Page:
Home

Kavango during the Namibian war of liberation (1966 - 1989)

Voito Jasson ("Manyengo Voitto") (freedomfighter)

 

Little has been published up to now on the Namibian war of liberation during the years 1966 - 1989. When the literature of SADF and SWATF is left aside, only a hand full of written documents give evidence of the figthing of the Namibian peoples on the side of PLAN and the Angolan Army. In these publications nearly nothing can be found on the role of people from the Kavango in the liberation war. Allthough hundreds of young folks left the Kavango to Angola in the 70`tees, little is known about their fate and personal experience. The following text has been written with the aim to try to help fill that gap. The information was compiled with the help of Eila Nsinano. 

One of the aims of Bantu Education was to keep Blacks of Namibia on the lowest education level as possible. Their ambitions were not allowed to reach above the ethnic set-up. For many gifted Namibians their frustrating experience in the Bantu School System made them politically aware and active. In the 1970'tees many of the leaders of the political Movement were recruited out of those young Namibians who reached a certain level of education in Bantu Education, but who were then refused any further education.

The same happened in Kavango.

1951 Voito was born in Mpungu. He was the third child of six children. His father is Jasson Manyengo, his mother Helvi Elina Hango.

1972 he passed his Matrik at Rundu Secondary School. In spite of the restrictive Bantu Education System he had acquired enough knowledge to know what he wanted to study. Since he was interested in technical matters, he was eager to do further training to become a motor-technician. There were no possibilities to study in this field of study within Namibia at that time. This is why he applied for a place for further studies in South Africa and, since his parents could not finance his studies, he also put in an application for a bursary. His hopes were high, and he was terribly disappointed when the rejection came.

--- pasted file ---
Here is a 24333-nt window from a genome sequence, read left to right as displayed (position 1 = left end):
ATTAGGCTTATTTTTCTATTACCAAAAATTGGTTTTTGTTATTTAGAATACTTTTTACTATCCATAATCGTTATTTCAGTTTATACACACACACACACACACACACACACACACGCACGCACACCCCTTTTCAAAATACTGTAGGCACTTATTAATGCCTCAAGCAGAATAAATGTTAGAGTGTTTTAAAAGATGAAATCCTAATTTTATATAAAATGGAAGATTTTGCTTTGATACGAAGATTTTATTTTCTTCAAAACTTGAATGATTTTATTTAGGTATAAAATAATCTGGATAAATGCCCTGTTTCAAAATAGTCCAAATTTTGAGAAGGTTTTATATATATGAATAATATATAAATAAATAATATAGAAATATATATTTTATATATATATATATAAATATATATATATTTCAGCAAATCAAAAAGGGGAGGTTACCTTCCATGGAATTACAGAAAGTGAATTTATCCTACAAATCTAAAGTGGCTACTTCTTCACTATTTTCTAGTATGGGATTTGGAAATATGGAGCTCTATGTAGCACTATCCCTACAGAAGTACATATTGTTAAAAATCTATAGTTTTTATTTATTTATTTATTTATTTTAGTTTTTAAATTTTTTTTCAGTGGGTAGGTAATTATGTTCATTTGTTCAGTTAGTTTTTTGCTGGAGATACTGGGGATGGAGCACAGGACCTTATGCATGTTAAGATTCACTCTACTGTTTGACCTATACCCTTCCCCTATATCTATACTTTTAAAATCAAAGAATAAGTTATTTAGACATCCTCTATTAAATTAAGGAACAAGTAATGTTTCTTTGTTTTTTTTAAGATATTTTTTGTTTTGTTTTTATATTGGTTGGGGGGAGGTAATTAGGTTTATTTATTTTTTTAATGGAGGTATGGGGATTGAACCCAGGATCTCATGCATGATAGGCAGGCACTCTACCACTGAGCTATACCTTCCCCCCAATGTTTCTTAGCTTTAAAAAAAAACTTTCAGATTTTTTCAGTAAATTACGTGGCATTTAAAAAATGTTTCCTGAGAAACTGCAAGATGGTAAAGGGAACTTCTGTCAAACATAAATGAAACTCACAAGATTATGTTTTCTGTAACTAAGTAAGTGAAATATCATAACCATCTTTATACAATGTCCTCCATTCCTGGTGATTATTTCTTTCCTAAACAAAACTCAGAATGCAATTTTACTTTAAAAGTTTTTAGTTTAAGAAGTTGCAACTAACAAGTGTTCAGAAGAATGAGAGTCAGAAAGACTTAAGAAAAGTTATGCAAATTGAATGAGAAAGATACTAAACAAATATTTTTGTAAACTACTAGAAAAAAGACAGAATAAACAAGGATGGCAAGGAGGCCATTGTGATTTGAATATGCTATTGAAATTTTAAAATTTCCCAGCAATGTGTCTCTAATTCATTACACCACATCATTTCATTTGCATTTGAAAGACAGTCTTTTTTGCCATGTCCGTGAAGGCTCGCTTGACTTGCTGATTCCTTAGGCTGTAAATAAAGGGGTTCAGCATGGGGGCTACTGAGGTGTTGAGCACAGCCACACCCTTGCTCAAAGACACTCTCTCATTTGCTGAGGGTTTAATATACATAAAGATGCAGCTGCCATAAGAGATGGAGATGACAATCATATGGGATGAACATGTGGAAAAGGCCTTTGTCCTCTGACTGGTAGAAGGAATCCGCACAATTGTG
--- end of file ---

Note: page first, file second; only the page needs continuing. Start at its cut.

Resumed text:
Without knowing what to do further, he moved to Nkurenkuru and staid in the house of his sister Eila Nsinano and her husband. In Nkurenkuru he got to know Teuvo S. Suikkanen, the finnish missionary and manager of the ELCIN-garage, who was a competent technician and teacher. Suikkanen employed Voito in the ELCIN-garage which was by that time on the same site like the clinic.

This were the years when SWAPO actively recruited members and supporters amongst the students. In the western Kavango small groups of pupils met with PLAN-fighters, who found it easy to enter Namibia from the Angolan side. The Nsinano couple had contact with this incoming PLAN-fighters, and also Voito was introduced to them.

By this time UNITA (still cooperating with SWAPO at that time) had an office in Cuangar, with a certain "Colonel John" in charge. He was the contact-person for SWAPO-members and SWAPO-sympathisers in the western Kavango and through him they could keep in contact with SWAPO and PLAN in Angola.

Christmas 1974 Voito drove to his old mother in Mpungu. Without telling her what his plans were, he said farewell to her. Nobody knew that he would never see his mother again, but the strong and overwhelming presence of the south african Army, will not have allowed Voito to have had any unrealistic view of his plans. Already on his way back to Nkurenkuru from Mpungu he experienced again the strong force of the south african army: the car in which he was travelling broke down and the army passed by to control the luggage and all the passengers. What they were not able to control was Voitos mind and future plans.